Leading off Wednesday's NBC Nightly News, anchor Brian Williams eagerly touted gun control supporters going after Republican New Hampshire Senator Kelly Ayotte at a recent town hall meeting: "Pushing back. A tense moment as a U.S. senator gets an earful about her no vote on gun control." Williams hopefully added: "And with lawmakers home from Washington on a break, is this about to start happening more often?" [Listen to the audio or watch the video after the jump]
While Williams promoted the incident as a genuine public uprising, emphasizing "9 of 10 Americans support expanded background checks," he failed to mention that President Obama's campaign machine, Organizing for Action, was motivating many of the anti-Ayotte protests. On FNC's Special Report on Wednesday, anchor Bret Baier reported: "OFA took to the streets of New Hampshire at the end of April for an impassioned protest against [Ayotte]...One sign spattered in what appears to be fake blood reads, quote, 'More shot in one day than marathoned.'"
In the Nightly News report, correspondent Kelly O'Donnell set up a clip of an unidentified man shouting at Ayotte during a public Q and A: "Senator Kelly Ayotte has done 22 town hall meetings, but this was different." O'Donnell further declared: "Critics call her position [opposing background checks] a political disconnect." The same man seen yelling moments earlier argued: "She wasn't voting for what the people had decided they wanted. She voted for the Republican NRA party line."
O'Donnell referenced members of the Tea Party using town hall meetings as a "potent tool" to voice opposition to ObamaCare in 2009. However, on the August 7, 2009 broadcast of Nightly News, both Williams and O'Donnell questioned the sincerity of the Tea Party's passion:
BRIAN WILLIAMS: As members of Congress return to their districts for their month-long summer break to hear from their constituents, the shouting at so-called town meetings has sometimes reached a fever pitch. It's raising the question: Is it genuine raw anger or focused, organized anger, or perhaps a mixture of both?...
KELLY O'DONNELL: To encourage attendance, conservative organizers acknowledge they sent e-mail alerts to members, but argue the anger is real.
MAX PAPPAS [FREEDOMWORKS]: I think that the politicians should be careful about so easily dismissing this many people showing up and participating in the process.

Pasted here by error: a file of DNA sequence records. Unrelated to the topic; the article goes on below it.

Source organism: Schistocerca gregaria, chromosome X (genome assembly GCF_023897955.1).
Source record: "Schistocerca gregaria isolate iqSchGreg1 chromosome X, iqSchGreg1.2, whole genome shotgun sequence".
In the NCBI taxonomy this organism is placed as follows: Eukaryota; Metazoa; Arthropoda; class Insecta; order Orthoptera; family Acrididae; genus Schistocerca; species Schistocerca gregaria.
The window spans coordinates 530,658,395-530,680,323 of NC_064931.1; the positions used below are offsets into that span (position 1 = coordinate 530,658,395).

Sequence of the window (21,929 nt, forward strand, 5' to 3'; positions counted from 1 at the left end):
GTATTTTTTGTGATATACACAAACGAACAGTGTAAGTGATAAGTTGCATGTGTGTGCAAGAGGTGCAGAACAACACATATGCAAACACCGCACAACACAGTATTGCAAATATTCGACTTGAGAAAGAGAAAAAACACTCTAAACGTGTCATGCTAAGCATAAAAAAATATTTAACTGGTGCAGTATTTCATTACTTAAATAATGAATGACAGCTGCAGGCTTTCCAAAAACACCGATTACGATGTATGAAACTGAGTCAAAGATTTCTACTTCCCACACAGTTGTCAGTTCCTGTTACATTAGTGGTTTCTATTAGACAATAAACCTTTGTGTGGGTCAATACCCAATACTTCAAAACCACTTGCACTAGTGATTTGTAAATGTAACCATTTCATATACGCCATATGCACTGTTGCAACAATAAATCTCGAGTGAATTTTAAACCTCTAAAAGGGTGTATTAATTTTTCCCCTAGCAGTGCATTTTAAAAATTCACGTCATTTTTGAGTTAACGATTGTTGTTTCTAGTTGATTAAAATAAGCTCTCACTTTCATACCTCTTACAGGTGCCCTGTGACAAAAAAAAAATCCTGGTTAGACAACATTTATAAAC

Near the end of her Wednesday report, O'Donnell highlighted another critic of Ayotte: "The daughter of the slain principal at Sandy Hook Elementary drove four hours from Connecticut to confront Ayotte." A sound bite followed of Dawn Hochsprung's daughter, Erica Lafferty: "I'm just wondering why the burden of my mother being gunned down in the halls of her elementary school isn't as important as that."
Here is a full transcript of the May 1 Nightly News segment:
7:00PM ET TEASE:
BRIAN WILLIAMS: Pushing back. A tense moment as a U.S. senator gets an earful about her no vote on gun control. And with lawmakers home from Washington on a break, is this about to start happening more often?
7:06PM ET SEGMENT:
WILLIAMS: Now to the lingering effects from the recent no vote on expanded background checks for gun purchasers. After the vote went down to defeat in the Senate we kept hearing this is a 90% approval issue in this country. Polls show 9 of 10 Americans support expanded background checks. And with lawmakers now home on break, there is evidence they're starting to hear about it. We already saw that happen to one member of the Senate. We get our report tonight from our Capitol Hill correspondent Kelly O'Donnell.
KELLY O'DONNELL: Senator Kelly Ayotte has done 22 town hall meetings, but this was different.
UNIDENTIFIED MAN A: It may work for you, but you're denying somebody the right to speak.
O'DONNELL: Home in New Hampshire Tuesday, after her no vote on expanded background checks for commercial gun sales.
KELLY AYOTTE: Mental health, I hope, is the one thing that we can agree on going forward.
O'DONNELL: Critics call her position a political disconnect.
MAN: She wasn't voting for what the people had decided they wanted. She voted for the Republican NRA party line.
O'DONNELL: In another politically-charged moment, summer 2009, town hall meetings became a potent tool. Then it was health care reform. And the late Arlen Specter came under attack.
UNIDENTIFIED MAN B: And your cronies in the government do this kind of stuff all the time.
O'DONNELL: But are lawmakers facing that kind of heat over gun reform? Like Ayotte, also a no vote, Arizona Republican Jeff Flake took to Facebook to acknowledge his sudden drop in voter approval. "Given the public's dim view of Congress in general, that probably puts me somewhere just below pond scum." And the ad war is on, even though Ayotte is not up for re-election until 2016.
UNIDENTIFIED WOMAN A [TV AD]: Why didn't she listen to us in New Hampshire?
O'DONNELL: The NRA is offering support on radio.
UNIDENTIFIED WOMAN B [NRA RADIO AD]: Kelly had the courage to oppose misguided gun control laws that would not have prevented Sandy Hook.
O'DONNELL: The daughter of the slain principal at Sandy Hook Elementary drove four hours from Connecticut to confront Ayotte.
ERICA LAFFERTY [DAWN HOCHSPRUNG'S DAUGHTER]: I'm just wondering why the burden of my mother being gunned down in the halls of her elementary school isn't as important as that.
KELLY AYOTTE: I'm obviously so sorry, and as everyone here, no matter what our views are, for what you have been through.
O'DONNELL: Tonight Ayotte's advisers tell me that they think the meetings were actually more cordial than you might expect. And they say the Senator's open to constructive steps that both parties could still work on. But they don't think there's enough political momentum to bring this issue up again soon, especially with other hot topics coming up, like immigration reform. Brian.
WILLIAMS: Kelly O'Donnell in Washington tonight. Kelly, thanks.